At school I had some great teachers and some duds – but all went through similar systems to gain their qualifications. My parents made their own judgements of the teachers, and sometimes teachers I thought were terrible they became friends with, and the opposite is also true. Respect is earned, not deserved.

cookieman's avatar

@Mamradpivo hit the nail on the head.

I teach at a college, so I don’t interact with parents, but I’ve had many adult students treat me this way. It is discouraging.

I hope all your student’s parents are not like this.

Gruz06's avatar

Educators deserve a hell of a lot more respect than they receive, there’s a saying, “teaching makes all other professions possible.” It is very true.

Darwin's avatar

As a parent with children in the public school system I have known some terrific teachers. I have also known some who didn’t know everything but were willing to learn. I also know some great parents who treat teachers with respect, as well as those who believe their child has flaws and foibles as we all do. All of those people deserve respect and kudos for doing a hard job well.

However, I have also known closed-minded, bigoted, abusive, ignorant, and/or offensive teachers who have no business in the classroom, yet it is almost impossible to remove them. My daughter’s Career Investigation teacher has been arrested twice for making sexual advances towards underage girls, has been sued in civil court over mental anguish he has inflicted on young girls in his classroom, yet he still is teaching. Now he never bothered my daughter because she informed him that if he touched her I would come to school and beat him up, and he believed her. But he freely touched other girls in the “bathing suit area” and snapped bra straps in class.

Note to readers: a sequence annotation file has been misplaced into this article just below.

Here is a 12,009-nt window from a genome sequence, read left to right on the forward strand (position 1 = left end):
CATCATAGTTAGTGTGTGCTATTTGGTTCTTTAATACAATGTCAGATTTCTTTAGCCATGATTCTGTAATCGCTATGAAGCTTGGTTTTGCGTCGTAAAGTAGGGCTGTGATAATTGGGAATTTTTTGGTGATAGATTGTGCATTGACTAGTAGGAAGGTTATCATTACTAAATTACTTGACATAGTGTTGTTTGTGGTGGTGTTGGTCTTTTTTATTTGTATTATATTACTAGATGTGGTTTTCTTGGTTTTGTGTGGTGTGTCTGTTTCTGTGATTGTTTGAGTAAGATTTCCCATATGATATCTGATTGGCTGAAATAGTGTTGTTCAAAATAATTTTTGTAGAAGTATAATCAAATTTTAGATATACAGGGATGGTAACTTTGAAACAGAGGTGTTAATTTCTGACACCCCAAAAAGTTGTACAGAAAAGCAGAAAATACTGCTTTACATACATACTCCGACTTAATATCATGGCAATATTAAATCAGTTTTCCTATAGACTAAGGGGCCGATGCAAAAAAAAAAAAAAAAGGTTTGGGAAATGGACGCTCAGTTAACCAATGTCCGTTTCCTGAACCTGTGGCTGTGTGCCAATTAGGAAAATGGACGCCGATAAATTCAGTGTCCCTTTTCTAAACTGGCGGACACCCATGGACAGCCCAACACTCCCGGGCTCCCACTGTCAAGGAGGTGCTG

Right now I am dealing with a school principal who does not believe children can suffer from mental illness. Despite documentation from psychologists, psychiatrists, counselors, residential treatment centers, neurologists and even other teachers she insists that she does not have to follow the mediation agreement my lawyer worked out with the school district because my son is lazy, not disabled.